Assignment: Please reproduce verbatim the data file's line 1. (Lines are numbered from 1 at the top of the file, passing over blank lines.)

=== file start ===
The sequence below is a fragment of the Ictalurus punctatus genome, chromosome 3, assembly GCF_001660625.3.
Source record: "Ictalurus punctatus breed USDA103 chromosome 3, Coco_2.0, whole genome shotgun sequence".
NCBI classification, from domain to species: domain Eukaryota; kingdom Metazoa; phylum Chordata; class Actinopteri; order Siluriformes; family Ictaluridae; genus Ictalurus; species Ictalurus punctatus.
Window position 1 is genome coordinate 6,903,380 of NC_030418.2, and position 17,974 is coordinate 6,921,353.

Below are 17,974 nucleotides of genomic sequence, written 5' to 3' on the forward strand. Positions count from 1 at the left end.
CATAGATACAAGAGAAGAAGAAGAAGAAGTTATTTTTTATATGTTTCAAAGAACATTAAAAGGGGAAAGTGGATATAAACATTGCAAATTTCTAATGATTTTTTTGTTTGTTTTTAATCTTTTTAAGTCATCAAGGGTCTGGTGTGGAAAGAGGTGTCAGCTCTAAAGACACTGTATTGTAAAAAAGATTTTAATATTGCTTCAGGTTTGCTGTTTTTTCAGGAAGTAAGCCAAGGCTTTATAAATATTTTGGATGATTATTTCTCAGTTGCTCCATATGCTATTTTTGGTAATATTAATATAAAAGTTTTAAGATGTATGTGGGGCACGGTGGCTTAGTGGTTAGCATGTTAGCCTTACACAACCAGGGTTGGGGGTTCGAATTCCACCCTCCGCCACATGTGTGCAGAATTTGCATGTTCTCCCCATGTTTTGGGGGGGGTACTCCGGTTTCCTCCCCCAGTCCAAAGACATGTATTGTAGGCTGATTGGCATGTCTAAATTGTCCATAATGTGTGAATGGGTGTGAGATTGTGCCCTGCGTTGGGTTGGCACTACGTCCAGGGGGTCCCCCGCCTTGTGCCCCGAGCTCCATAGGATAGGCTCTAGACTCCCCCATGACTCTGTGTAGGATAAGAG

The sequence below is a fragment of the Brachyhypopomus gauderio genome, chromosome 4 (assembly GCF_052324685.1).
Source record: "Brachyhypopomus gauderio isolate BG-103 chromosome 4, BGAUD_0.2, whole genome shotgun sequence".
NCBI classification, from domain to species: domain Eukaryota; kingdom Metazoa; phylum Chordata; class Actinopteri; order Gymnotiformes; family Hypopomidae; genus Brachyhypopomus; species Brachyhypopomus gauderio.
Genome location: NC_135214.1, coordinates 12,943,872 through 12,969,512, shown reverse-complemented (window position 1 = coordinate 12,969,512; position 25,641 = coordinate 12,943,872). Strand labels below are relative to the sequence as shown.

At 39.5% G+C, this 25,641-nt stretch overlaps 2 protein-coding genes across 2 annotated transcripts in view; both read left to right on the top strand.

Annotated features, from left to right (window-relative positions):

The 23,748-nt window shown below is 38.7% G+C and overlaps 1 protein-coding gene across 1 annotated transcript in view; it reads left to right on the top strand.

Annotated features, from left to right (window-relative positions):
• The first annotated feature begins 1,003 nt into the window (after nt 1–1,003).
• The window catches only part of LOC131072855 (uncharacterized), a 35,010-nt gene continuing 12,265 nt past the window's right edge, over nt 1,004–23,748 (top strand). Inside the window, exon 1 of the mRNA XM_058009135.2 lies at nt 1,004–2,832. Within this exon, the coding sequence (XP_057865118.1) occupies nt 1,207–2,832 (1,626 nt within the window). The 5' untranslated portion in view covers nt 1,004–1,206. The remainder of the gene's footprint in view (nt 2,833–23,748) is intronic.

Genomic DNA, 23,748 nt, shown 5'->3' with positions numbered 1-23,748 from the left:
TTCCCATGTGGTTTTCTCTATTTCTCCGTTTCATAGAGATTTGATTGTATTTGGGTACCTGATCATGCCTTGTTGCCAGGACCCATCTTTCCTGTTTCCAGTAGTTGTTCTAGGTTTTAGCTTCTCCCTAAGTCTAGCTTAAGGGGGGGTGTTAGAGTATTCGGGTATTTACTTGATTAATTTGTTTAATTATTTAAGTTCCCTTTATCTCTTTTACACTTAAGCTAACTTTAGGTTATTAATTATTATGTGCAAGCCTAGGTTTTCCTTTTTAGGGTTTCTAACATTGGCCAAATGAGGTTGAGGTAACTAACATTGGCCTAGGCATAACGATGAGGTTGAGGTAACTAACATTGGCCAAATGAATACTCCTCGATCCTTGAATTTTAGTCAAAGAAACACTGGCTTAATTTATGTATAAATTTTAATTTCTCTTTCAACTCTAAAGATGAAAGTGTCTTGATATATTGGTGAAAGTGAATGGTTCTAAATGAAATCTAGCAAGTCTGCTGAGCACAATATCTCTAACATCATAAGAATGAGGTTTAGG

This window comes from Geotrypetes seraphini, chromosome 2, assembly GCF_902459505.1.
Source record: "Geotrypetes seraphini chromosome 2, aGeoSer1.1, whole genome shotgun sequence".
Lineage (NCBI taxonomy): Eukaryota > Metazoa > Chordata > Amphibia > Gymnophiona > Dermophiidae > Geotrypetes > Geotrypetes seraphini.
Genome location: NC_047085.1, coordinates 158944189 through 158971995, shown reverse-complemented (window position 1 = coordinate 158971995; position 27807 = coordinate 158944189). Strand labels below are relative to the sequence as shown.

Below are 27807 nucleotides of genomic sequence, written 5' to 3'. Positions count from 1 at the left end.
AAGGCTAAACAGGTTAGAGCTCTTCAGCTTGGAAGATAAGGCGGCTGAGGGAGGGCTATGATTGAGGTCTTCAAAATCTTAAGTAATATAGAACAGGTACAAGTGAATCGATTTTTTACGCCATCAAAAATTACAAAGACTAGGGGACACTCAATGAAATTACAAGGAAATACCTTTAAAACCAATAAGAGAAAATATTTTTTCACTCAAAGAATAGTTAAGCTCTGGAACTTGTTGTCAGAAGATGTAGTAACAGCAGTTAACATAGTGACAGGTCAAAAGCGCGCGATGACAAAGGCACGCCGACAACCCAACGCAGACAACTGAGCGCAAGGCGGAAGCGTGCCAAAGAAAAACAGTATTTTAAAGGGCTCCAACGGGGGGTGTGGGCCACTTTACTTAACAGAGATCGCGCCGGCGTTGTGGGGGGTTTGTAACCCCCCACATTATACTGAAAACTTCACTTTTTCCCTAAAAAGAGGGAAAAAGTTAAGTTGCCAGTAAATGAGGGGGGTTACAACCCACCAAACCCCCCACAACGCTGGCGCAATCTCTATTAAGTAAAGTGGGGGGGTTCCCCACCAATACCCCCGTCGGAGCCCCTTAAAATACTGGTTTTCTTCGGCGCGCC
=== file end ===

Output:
The sequence below is a fragment of the Ictalurus punctatus genome, chromosome 3, assembly GCF_001660625.3.